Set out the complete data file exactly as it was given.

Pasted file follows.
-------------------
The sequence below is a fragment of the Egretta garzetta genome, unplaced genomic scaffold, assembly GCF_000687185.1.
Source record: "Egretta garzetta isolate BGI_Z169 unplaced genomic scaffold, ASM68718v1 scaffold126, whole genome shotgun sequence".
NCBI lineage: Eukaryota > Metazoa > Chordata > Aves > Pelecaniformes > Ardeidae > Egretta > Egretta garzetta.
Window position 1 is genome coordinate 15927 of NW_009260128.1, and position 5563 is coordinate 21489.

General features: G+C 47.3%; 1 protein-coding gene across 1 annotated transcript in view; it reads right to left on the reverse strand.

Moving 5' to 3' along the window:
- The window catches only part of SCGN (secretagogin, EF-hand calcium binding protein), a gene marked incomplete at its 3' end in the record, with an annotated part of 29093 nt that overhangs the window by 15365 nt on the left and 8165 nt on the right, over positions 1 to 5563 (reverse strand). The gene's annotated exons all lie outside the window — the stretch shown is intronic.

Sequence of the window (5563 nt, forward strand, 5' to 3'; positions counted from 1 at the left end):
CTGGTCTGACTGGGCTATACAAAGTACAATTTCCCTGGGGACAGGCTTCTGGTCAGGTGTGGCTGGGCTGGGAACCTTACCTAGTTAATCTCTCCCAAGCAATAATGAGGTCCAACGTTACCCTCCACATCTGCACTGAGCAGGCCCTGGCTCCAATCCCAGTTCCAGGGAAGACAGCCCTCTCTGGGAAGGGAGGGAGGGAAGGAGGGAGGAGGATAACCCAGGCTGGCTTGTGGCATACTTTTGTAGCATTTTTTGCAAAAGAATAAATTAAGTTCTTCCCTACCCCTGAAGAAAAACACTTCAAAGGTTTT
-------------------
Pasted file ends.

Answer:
The sequence below is a fragment of the Egretta garzetta genome, unplaced genomic scaffold, assembly GCF_000687185.1.
Source record: "Egretta garzetta isolate BGI_Z169 unplaced genomic scaffold, ASM68718v1 scaffold126, whole genome shotgun sequence".
NCBI lineage: Eukaryota > Metazoa > Chordata > Aves > Pelecaniformes > Ardeidae > Egretta > Egretta garzetta.
Window position 1 is genome coordinate 15927 of NW_009260128.1, and position 5563 is coordinate 21489.

General features: G+C 47.3%; 1 protein-coding gene across 1 annotated transcript in view; it reads right to left on the reverse strand.

Moving 5' to 3' along the window:
- The window catches only part of SCGN (secretagogin, EF-hand calcium binding protein), a gene marked incomplete at its 3' end in the record, with an annotated part of 29093 nt that overhangs the window by 15365 nt on the left and 8165 nt on the right, over positions 1 to 5563 (reverse strand). The gene's annotated exons all lie outside the window — the stretch shown is intronic.

Sequence of the window (5563 nt, forward strand, 5' to 3'; positions counted from 1 at the left end):
CTGGTCTGACTGGGCTATACAAAGTACAATTTCCCTGGGGACAGGCTTCTGGTCAGGTGTGGCTGGGCTGGGAACCTTACCTAGTTAATCTCTCCCAAGCAATAATGAGGTCCAACGTTACCCTCCACATCTGCACTGAGCAGGCCCTGGCTCCAATCCCAGTTCCAGGGAAGACAGCCCTCTCTGGGAAGGGAGGGAGGGAAGGAGGGAGGAGGATAACCCAGGCTGGCTTGTGGCATACTTTTGTAGCATTTTTTGCAAAAGAATAAATTAAGTTCTTCCCTACCCCTGAAGAAAAACACTTCAAAGGTTTT